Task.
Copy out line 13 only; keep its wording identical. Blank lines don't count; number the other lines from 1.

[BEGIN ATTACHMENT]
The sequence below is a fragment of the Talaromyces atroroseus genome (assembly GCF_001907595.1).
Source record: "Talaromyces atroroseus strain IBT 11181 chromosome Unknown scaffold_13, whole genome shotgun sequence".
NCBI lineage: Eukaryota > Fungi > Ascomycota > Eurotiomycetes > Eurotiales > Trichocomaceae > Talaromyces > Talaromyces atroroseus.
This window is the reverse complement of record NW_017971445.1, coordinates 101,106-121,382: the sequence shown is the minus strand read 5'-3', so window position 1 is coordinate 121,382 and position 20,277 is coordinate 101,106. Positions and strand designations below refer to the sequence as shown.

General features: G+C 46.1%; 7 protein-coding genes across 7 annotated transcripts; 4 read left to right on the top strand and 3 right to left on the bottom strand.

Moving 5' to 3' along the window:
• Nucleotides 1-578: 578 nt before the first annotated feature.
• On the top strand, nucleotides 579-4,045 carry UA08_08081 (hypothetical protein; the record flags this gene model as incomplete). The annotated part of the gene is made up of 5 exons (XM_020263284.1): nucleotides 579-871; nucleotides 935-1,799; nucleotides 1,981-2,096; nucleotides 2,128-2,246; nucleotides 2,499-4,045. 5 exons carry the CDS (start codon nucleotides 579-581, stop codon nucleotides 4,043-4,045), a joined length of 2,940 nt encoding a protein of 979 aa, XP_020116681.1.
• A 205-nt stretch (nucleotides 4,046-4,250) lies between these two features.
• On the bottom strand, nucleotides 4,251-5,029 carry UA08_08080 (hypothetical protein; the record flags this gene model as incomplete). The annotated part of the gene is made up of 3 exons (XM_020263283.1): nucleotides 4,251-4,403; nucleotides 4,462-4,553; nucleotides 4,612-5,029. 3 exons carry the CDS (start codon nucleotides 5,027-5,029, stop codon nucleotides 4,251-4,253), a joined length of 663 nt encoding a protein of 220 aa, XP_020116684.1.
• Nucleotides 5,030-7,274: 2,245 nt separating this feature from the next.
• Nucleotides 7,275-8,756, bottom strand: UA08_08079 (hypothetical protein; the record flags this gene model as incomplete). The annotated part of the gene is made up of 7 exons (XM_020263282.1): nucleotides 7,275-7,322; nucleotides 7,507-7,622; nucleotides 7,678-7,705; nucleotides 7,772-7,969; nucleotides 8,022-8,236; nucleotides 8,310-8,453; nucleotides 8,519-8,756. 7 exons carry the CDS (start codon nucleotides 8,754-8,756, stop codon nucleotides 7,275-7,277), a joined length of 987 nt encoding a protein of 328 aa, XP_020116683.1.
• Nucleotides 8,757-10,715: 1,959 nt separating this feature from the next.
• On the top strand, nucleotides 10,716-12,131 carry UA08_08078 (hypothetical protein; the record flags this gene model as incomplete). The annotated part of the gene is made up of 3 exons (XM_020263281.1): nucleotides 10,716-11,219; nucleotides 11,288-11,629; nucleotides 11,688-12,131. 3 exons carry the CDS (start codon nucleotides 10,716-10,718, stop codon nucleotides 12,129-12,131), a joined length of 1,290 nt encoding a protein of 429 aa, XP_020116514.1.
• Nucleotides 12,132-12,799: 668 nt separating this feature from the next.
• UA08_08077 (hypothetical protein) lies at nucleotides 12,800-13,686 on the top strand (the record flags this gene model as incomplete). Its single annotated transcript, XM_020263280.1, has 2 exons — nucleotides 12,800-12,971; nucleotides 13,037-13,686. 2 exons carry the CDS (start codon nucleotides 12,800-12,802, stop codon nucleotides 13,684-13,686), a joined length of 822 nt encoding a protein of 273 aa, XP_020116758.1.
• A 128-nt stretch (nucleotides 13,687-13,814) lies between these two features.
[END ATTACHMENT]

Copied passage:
• Nucleotides 8,757-10,715: 1,959 nt separating this feature from the next.